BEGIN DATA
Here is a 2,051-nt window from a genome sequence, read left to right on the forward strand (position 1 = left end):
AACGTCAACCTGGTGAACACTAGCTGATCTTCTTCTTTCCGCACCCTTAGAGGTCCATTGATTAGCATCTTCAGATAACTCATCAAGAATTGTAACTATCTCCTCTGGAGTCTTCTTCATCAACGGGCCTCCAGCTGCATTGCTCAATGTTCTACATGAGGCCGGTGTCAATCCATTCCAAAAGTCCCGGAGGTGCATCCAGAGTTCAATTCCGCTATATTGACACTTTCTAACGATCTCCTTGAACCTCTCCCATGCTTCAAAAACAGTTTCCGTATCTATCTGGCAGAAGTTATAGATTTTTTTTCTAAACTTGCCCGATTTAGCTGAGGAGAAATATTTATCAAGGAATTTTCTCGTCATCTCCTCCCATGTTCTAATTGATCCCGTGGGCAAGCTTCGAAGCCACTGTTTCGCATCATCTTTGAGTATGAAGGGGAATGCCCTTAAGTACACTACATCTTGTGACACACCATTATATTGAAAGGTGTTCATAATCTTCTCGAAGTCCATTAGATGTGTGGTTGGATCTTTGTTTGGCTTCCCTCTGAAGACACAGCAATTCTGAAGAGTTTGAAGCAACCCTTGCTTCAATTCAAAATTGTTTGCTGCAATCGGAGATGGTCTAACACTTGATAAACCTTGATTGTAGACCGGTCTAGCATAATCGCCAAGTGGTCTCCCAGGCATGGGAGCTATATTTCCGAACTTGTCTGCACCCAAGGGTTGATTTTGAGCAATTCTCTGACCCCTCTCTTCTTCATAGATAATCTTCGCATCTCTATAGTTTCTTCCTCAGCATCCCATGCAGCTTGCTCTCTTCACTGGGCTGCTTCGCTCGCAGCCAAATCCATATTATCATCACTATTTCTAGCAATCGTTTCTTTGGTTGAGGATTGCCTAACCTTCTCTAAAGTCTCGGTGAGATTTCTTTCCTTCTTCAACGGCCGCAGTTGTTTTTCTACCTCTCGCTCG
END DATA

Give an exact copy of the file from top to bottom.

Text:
Here is a 2,051-nt window from a genome sequence, read left to right on the forward strand (position 1 = left end):
AACGTCAACCTGGTGAACACTAGCTGATCTTCTTCTTTCCGCACCCTTAGAGGTCCATTGATTAGCATCTTCAGATAACTCATCAAGAATTGTAACTATCTCCTCTGGAGTCTTCTTCATCAACGGGCCTCCAGCTGCATTGCTCAATGTTCTACATGAGGCCGGTGTCAATCCATTCCAAAAGTCCCGGAGGTGCATCCAGAGTTCAATTCCGCTATATTGACACTTTCTAACGATCTCCTTGAACCTCTCCCATGCTTCAAAAACAGTTTCCGTATCTATCTGGCAGAAGTTATAGATTTTTTTTCTAAACTTGCCCGATTTAGCTGAGGAGAAATATTTATCAAGGAATTTTCTCGTCATCTCCTCCCATGTTCTAATTGATCCCGTGGGCAAGCTTCGAAGCCACTGTTTCGCATCATCTTTGAGTATGAAGGGGAATGCCCTTAAGTACACTACATCTTGTGACACACCATTATATTGAAAGGTGTTCATAATCTTCTCGAAGTCCATTAGATGTGTGGTTGGATCTTTGTTTGGCTTCCCTCTGAAGACACAGCAATTCTGAAGAGTTTGAAGCAACCCTTGCTTCAATTCAAAATTGTTTGCTGCAATCGGAGATGGTCTAACACTTGATAAACCTTGATTGTAGACCGGTCTAGCATAATCGCCAAGTGGTCTCCCAGGCATGGGAGCTATATTTCCGAACTTGTCTGCACCCAAGGGTTGATTTTGAGCAATTCTCTGACCCCTCTCTTCTTCATAGATAATCTTCGCATCTCTATAGTTTCTTCCTCAGCATCCCATGCAGCTTGCTCTCTTCACTGGGCTGCTTCGCTCGCAGCCAAATCCATATTATCATCACTATTTCTAGCAATCGTTTCTTTGGTTGAGGATTGCCTAACCTTCTCTAAAGTCTCGGTGAGATTTCTTTCCTTCTTCAACGGCCGCAGTTGTTTTTCTACCTCTCGCTCG